France’s Vinci to buy majority stake in London’s Gatwick

Gatwick “operates the busiest single runway in the world.” (File/AFP)
Updated 27 December 2018

France’s Vinci to buy majority stake in London’s Gatwick

  • Vinci said it would hold a 50.01-percent stake in Gatwick, which is Europe’s eight biggest airport
  • With the latest acquisition, Vinci Airports will control 46 airports in 12 countries with a total traffic of 228 million passengers a year

PARIS: France’s Vinci Airports on Thursday sealed a deal to acquire a majority share in London’s Gatwick airport, Britain’s second biggest, for 2.9 billion pounds (3.22 billion euros, $3.67 billion).
Vinci said it would hold a 50.01-percent stake in Gatwick, which is Europe’s eight biggest airport with a total passenger traffic of 45.7 million in 2018, by the first half of next year.
The other 49.99 percent will be held by Global Infrastructure Partners, the current owners.
Gatwick was forced to close its only runway repeatedly between last Wednesday and Friday due to reports of mystery drone sightings nearby, impacting nearly 140,000 passengers.
“The transaction represents a rare opportunity to acquire an airport of such size and quality and fits extremely well with Vinci Concessions’ long-term investment horizon,” a company statement said.
Gatwick “operates the busiest single runway in the world. In 2017, it hit a world record of 950 flights in a day. The airport constantly innovates in all areas of operations (for example passenger self-baggage drop, aircraft queing systems, parking products) and reaches very high level of operational efficiency,” the statement said.
“The whole Vinci Airports network will benefit from Gatwick Airport’s world-class management and operational excellence, which has allowed it to deliver strong and steady growth in a very constrained environment,” Nicolas Notebaert, Vinci Airports chief said.
With the latest acquisition, Vinci Airports will control 46 airports in 12 countries with a total traffic of 228 million passengers a year.
The French firm recently acquired airports in Brazil, Japan and Serbia.


Gulf Marine CEO quits after review sparks profit warning

Updated 22 August 2019

Gulf Marine CEO quits after review sparks profit warning

  • Tensions in the Arabian Gulf, a worrisome global growth outlook and uncertainty over oil prices have recently dampened investor confidence

DUBAI: Gulf Marine Services said on Wednesday Chief Executive Officer Duncan Anderson has resigned as the oilfield industry contractor warned a reassessment of its ships and contracts showed profit would fall this year, kicking its shares 12 percent down.

The Abu Dhabi-based offshore services specialist said a review by new finance chief Stephen Kersley of its large E-class vessels operating in Northwest Europe and the Middle East pointed to 2019 core earnings of between $45 million and $48 million, below $58 million that it reported last year.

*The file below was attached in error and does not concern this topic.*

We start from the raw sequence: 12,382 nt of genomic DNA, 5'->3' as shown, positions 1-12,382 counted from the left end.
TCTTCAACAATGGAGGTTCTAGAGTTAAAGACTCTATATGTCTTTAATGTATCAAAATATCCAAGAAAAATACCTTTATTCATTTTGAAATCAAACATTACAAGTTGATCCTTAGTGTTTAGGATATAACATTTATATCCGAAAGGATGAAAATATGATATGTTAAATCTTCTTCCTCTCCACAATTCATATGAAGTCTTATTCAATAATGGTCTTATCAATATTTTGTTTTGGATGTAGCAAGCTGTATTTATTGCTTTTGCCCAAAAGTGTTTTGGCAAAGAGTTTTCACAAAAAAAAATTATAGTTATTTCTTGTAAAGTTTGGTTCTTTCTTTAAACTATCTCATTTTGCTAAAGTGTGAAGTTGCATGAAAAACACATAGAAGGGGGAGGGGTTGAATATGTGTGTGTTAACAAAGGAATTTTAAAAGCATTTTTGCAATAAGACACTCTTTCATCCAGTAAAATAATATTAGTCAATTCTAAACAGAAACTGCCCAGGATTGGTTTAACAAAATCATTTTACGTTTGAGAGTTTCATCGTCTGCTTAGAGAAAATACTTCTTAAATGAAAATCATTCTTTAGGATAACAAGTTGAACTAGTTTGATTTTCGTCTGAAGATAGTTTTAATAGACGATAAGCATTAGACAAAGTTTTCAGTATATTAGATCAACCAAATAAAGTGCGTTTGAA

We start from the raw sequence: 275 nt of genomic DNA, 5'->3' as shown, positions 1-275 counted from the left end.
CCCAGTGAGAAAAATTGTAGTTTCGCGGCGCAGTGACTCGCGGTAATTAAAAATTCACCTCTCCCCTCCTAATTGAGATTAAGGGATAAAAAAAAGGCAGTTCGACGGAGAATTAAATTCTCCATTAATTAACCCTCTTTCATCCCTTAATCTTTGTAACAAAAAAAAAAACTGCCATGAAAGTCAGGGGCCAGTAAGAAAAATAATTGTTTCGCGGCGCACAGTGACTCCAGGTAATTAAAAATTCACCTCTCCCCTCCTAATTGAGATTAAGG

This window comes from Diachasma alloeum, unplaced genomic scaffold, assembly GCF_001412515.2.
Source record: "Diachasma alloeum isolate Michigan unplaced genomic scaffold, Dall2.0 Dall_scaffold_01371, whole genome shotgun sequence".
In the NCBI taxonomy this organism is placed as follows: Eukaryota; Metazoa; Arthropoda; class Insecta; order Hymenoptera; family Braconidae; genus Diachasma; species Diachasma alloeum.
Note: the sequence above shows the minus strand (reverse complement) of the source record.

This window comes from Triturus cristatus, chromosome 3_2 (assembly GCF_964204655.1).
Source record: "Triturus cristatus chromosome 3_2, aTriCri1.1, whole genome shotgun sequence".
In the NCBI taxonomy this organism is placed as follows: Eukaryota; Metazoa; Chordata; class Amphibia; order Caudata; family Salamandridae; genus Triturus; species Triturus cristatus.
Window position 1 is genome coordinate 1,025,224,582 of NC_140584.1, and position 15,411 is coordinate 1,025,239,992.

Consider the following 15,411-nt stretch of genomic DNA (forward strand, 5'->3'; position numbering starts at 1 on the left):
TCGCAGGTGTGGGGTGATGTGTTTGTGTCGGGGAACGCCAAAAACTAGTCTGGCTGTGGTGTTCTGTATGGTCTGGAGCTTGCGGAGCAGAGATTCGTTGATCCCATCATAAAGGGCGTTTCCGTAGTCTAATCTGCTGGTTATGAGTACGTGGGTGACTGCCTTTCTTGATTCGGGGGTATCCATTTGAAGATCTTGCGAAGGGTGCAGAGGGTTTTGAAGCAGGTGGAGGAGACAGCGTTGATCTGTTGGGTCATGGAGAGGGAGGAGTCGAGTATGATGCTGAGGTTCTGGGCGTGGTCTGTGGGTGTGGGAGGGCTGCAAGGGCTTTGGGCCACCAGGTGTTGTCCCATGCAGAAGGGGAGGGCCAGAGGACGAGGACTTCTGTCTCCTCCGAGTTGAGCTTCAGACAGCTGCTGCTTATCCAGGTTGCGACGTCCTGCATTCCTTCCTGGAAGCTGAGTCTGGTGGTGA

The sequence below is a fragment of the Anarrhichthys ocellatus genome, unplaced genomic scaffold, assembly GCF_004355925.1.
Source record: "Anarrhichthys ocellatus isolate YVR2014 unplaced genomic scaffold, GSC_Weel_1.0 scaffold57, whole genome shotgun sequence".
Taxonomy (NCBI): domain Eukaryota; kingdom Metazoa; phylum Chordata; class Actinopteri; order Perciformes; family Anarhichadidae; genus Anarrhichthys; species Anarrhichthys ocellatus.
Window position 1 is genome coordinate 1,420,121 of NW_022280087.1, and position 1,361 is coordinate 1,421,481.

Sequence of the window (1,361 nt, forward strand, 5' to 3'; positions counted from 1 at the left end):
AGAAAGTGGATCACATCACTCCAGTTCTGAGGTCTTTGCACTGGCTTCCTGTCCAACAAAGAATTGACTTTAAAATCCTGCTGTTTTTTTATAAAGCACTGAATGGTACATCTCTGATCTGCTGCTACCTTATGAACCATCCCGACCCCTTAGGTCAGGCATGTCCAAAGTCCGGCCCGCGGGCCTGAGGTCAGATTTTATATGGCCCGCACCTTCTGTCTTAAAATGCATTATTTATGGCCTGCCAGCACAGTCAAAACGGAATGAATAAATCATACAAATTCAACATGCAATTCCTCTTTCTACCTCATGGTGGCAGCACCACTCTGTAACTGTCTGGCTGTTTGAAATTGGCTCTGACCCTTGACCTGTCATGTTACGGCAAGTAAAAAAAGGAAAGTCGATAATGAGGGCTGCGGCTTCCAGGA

A source familiar with the matter told Reuters that Anderson, who has served as CEO for 12 years, was asked to step down. Anderson could not be reached for comment.

The company, which in the past predominantly operated in the UAE, expanded operations and deployed large vessels in the North Sea and Saudi Arabia nine years ago and listed its shares in London in 2014.

Tensions in the Arabian Gulf, a worrisome global growth outlook and uncertainty over oil prices have recently dampened investor confidence.

The North Sea has seen a revival in production in recent years due to new fields coming on line and improved performance by operators following the 2014 oil price collapse.

Still, the basin’s production is expected to decline over the next decade, according to Britain’s Oil and Gas Authority.

“(The CFO’s) review has coincided with a pause in renewables-related self-propelled self-elevating support vessels activity in the North Sea, which will impact several of the higher day-rate E-Class vessels,” Investec wrote in a note.

Gulf Marine appointed industry veteran Kersley as chief financial officer in late May as it sought to halt a slide which has seen the company’s shares fall nearly 80 percent last year and another 23 percent so far this year.

The company said market conditions remained challenging and that it was still in talks with its financial advisors regarding a new capital structure.

“Management, the new board and the group’s advisors, have been in negotiation with the group’s banks on resetting its capital structure and progress has been made,” it said in a statement.

Last year, Gulf Marine said contracts were delayed into 2019 as the company was seen to be in breach of certain banking covenants at the end of 2018.

The company said it was still in talks with its banks and individual lenders with hopes of getting a waiver or an agreement to amend the concerned covenants.